Can orthodontic treatment help sleep apnea?


 Can orthodontic treatment help sleep apnea?

In short, yes. Orthodontics can help manage obstructive sleep apnea in adults and children in some cases.  

Your orthodontist is well positioned to perform an obstructive sleep apnea screening assessment and refer at-risk patients for diagnostic evaluation. If deemed appropriate by your physician, your orthodontist may work closely with your medical team to help manage the disease.

Obstructive sleep apnea causes and symptoms

Obstructive sleep apnea is the most common form of sleep apnea, and it occurs when the airway becomes blocked due to relaxation of throat muscles or other airway obstructions.

Adults with obstructive sleep apnea often snore, gasp, or choke and have witnessed pauses in breathing during sleep. They may also experience frequent night awakenings, non-restorative sleep, morning headaches, excessive daytime sleepiness, difficulty with attention and concentration, mood disturbance, and difficulty controlling other medical conditions such as diabetes, hypertension and obesity.

Children with obstructive sleep apnea may snore, have witnessed pauses in breathing, and choke or gasp during sleep. Parents may find the child sleeps in unusual positions, such as having the head hanging off the side of the bed, as well as appearing very restless with frequent position changes during sleep. Other symptoms in children include sleepiness which can impact daily activities and school work in older children. Those who previously had discontinued daytime napping may resume daily or near-daily naps. In some children, hyperactivity rather than excessive sleepiness may present. While obesity may be a contributor in some children, others may present with failure to thrive.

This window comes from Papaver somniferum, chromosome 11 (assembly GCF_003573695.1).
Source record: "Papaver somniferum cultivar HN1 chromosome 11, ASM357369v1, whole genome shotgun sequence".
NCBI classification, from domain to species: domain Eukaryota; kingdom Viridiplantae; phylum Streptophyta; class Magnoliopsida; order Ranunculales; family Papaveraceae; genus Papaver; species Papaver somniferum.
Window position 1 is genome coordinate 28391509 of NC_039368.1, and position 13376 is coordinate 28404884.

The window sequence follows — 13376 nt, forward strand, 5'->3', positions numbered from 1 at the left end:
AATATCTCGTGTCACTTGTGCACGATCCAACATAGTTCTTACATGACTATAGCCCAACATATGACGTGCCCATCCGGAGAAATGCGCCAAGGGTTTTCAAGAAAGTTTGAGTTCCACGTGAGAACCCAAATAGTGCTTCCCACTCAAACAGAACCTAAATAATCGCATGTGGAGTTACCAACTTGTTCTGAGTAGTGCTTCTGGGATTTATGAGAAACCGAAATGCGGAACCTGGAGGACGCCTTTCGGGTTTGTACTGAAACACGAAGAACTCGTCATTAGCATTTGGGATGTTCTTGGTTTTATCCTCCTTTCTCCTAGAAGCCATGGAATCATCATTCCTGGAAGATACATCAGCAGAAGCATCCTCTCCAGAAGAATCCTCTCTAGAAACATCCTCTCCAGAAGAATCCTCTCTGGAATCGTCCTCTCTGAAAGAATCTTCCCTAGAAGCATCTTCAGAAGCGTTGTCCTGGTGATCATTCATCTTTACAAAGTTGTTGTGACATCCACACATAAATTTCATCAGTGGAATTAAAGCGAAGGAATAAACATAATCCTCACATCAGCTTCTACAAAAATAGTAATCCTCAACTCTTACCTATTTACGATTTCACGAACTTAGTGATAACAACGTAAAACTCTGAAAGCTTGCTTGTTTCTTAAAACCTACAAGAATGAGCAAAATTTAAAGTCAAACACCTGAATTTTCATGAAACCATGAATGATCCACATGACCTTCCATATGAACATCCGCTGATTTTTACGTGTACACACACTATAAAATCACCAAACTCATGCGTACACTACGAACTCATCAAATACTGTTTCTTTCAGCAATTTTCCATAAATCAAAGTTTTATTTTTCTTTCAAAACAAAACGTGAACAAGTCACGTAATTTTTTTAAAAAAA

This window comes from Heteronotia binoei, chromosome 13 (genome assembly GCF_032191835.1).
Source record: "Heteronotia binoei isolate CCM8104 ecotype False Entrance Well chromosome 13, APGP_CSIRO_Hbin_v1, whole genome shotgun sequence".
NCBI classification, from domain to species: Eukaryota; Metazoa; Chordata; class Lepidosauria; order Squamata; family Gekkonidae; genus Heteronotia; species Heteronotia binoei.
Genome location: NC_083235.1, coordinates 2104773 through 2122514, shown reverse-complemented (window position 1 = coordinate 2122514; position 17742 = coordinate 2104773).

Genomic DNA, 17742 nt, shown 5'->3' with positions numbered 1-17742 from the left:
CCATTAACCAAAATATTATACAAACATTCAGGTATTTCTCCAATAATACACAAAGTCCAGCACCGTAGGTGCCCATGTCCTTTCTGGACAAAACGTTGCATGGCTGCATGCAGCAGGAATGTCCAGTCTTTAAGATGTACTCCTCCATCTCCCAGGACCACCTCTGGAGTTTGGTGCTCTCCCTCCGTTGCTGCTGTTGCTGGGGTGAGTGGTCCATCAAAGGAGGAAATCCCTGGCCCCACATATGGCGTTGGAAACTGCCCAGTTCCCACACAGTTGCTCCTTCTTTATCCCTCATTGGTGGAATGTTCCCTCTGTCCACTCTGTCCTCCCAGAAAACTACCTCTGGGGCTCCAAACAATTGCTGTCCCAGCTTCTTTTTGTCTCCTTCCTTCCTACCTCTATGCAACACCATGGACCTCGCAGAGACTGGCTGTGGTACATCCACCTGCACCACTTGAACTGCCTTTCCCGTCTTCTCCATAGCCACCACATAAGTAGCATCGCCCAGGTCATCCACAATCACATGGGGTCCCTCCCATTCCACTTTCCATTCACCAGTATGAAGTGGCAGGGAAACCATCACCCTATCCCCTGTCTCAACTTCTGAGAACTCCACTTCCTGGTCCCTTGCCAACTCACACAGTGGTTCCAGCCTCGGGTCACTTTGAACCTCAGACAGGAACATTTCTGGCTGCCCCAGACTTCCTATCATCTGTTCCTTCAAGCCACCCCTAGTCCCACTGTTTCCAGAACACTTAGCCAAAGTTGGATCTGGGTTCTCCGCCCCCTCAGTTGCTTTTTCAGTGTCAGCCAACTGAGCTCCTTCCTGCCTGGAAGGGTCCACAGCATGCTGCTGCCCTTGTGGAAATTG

Obstructive sleep apnea treatment

Positive airway pressure (PAP) therapy is generally accepted as the gold standard treatment method for obstructive sleep apnea in adults. PAP therapy is delivered through a mask.

In some cases, traditional orthodontic treatment such as braces could help reduce misalignment that may be contributing to obstructive sleep apnea. In other cases, an orthodontist may use special devices for patients to wear during night that keep the jaw in a favorable position.

For other patients, surgery including nasal and/or palatal surgery with or without mandibular (lower jaw) surgery, genioglossus (chin tongue) advancement and hyoid suspension (modification to the bone and muscles supporting floor of the mouth) may be considered. Other soft tissue surgeries might be suggested that involve the tonsils, adenoids, frena (tissue attached to bone) and tongue. Certain nerve stimulation addresses the impaired muscular tone in obstructive sleep apnea and may also be considered in certain patients.

The takeaway

Obstructive sleep apnea is a medical disorder that can have many serious consequences if left untreated. It can affect adults and children and can present at any point in the lifespan.